I recently read Jose Villa’s article, “The Multicultural Future of Non-Profits” that focuses on the impending demographic donor cliff: a shrinking base of older, whiter donors in theUS. This demographics shift represents an opportunity for Latino philanthropy. As the article states:
“47% of U.S. Hispanics donated to a charity or philanthropic organization in the last 12 months”
Villa goes on to explain that if second-generation Hispanics do not have a strong connection to their parent’s home country, they won’t send remittances.
“Clearly there is an opportunity with more than 60% of Hispanics born in the U.S. to be a more traditional option for their philanthropy.”
Villa provides larger, mainstream organizations with recommendations on how to attract Latino donors. However, what is missing from this article is a focus on what Latino-based organizations should be doing to attract these new sources of funding.
We cannot just assume that Latinos will direct their dollars to Latino causes. Or more importantly, those Latino philanthropists understand the nonprofit landscape in order to direct their giving.
LCF will soon release an evaluation report of our four-year, $1M, Children and Youth Initiative. One of the most interesting findings of this report has been an increased understanding of the unique challenges facing Latino organizations: immigration, digital divide, structural racism, and language/cultural constraints.
These factors are often compounded to create an environment where greater resources are needed to support lifting families out of poverty, and yet, fewer foundations and individual dollars are geared to Latino-based organizations.
While there is much work to be done in the philanthropic sector to change this reality, I want to focus on what Latino-based non-profit leaders can do today to not only survive, but thrive:
- Be a technology, digitally-driven organization. I know many Latino clients do not have computers at home and are not always online, but that is changing. More importantly – even if your clients are not online now, your donors are. Latinos are young, very tech-driven, engaged in social media and hungry to connect with you.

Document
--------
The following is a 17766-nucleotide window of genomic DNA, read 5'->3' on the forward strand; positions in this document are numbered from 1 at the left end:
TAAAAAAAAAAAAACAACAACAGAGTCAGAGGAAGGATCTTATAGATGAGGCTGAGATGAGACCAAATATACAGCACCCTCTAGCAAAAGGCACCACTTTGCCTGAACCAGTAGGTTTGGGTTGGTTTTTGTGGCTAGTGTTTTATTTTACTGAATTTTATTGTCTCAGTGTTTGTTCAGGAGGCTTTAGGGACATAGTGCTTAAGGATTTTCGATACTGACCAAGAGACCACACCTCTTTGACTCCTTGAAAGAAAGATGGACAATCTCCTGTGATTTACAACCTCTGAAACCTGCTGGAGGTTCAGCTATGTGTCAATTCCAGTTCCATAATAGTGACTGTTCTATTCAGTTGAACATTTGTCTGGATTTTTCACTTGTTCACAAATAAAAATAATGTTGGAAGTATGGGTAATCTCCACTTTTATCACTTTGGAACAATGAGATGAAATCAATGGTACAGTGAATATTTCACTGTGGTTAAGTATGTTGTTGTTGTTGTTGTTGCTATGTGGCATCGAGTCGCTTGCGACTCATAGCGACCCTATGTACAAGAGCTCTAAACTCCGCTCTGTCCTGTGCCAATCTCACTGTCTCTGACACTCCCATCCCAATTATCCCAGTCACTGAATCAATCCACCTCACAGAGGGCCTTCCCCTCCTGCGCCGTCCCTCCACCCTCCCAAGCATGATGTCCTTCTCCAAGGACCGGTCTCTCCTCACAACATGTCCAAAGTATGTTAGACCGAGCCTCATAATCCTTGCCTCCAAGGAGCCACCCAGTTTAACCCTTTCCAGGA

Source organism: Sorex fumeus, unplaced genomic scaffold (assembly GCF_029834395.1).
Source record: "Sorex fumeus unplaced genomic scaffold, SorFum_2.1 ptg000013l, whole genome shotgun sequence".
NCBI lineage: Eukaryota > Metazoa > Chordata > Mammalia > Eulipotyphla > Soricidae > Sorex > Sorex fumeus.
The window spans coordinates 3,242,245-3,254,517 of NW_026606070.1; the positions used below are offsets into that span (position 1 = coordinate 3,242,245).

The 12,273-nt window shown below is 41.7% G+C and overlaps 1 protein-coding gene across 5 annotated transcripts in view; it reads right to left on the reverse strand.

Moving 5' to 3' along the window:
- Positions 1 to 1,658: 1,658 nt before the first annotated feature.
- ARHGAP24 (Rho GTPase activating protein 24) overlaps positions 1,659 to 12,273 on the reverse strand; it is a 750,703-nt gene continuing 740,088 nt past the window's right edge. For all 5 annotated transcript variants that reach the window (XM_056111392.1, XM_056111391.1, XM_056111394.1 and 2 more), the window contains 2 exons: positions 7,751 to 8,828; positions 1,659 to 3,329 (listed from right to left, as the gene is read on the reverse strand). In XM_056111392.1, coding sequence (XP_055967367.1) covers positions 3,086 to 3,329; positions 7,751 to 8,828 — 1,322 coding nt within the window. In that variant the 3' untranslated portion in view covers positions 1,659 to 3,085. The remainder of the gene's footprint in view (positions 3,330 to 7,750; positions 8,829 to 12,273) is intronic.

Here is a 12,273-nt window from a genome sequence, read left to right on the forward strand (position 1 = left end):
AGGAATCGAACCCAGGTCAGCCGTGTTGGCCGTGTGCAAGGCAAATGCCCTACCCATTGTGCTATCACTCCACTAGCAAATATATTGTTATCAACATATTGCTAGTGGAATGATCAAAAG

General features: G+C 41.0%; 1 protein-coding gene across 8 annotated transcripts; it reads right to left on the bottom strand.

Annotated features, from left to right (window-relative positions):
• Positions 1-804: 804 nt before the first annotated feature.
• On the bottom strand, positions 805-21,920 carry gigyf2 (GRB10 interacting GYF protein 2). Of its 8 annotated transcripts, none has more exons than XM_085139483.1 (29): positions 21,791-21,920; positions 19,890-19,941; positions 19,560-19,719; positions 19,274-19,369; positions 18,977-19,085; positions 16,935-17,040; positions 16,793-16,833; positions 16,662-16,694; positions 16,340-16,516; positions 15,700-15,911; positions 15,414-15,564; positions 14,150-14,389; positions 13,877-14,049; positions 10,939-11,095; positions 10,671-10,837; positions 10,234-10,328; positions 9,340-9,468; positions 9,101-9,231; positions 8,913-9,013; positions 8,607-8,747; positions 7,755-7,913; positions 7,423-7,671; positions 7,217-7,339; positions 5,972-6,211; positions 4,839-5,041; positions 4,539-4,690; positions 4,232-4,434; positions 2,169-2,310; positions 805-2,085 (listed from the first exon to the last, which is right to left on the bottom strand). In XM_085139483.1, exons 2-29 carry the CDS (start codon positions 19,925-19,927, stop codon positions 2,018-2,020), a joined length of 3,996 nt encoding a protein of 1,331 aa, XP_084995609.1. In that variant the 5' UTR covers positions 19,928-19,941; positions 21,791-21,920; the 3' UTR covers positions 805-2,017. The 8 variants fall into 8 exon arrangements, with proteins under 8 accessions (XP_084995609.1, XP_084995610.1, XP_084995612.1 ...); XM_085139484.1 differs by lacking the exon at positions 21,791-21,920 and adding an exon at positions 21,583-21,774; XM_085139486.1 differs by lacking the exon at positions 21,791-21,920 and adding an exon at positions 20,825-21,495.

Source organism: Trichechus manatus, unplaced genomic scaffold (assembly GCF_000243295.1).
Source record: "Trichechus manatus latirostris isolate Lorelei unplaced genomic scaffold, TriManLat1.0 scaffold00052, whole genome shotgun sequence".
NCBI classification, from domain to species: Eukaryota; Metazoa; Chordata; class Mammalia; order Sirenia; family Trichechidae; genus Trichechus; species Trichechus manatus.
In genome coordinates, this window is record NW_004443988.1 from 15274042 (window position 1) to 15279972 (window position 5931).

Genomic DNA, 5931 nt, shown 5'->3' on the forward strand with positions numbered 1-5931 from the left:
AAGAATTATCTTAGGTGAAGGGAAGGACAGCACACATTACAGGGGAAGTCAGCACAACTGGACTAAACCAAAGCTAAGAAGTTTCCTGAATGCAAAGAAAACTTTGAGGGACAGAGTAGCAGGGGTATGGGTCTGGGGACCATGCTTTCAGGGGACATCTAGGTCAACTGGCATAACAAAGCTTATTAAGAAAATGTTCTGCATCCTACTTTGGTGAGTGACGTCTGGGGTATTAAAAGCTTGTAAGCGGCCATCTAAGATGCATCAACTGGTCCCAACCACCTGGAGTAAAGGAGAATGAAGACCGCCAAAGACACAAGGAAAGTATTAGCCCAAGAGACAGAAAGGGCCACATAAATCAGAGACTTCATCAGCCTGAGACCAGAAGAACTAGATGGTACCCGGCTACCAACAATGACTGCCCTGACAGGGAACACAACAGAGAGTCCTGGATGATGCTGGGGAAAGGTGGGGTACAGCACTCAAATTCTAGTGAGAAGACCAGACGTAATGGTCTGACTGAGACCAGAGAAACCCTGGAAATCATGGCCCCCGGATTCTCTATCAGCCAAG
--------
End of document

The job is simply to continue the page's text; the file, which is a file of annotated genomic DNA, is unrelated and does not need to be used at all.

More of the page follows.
- Be Donor-Centered. Constantly ask the question, “Why would this matter to my donors?” Face it, you cannot do this work without money, donor contributions are often unrestricted (gold) and so you have to face the fact that this must become a priority for your organization if you are going to remain sustainable. Ask your donors what matters to them, and ask often!
- Communicate your story. The squeaky wheel gets greased. Show the impact of your work-analyze your data regularly, at least yearly, and demonstrate the ‘so what’ about your work. Make sure everyone in your organization has the data and messaging to be an unabashed advocate for your cause.
- Build relationships and ask for help. I know from running a ‘start-up’ that these recommendations are not simple. Look for pro bono assistance – I am always amazed at how many people step-up when asked for help. Sometimes, that ask can reap benefits for much longer than a check. Think outside of the box, build meaningful relationships and creatively engage people in your organization’s work.
Last but not least,
- Engage the next generation of Latinos. Find time to connect with Latinos in all sectors. Go where they are and tell them why your work is important. Be knowledgeable, be bold, and don’t assume that they aren’t interested. Invite young and entrepreneurial Latinos to join your board. If you can get people to take ownership of your organization and your cause, you will thrive.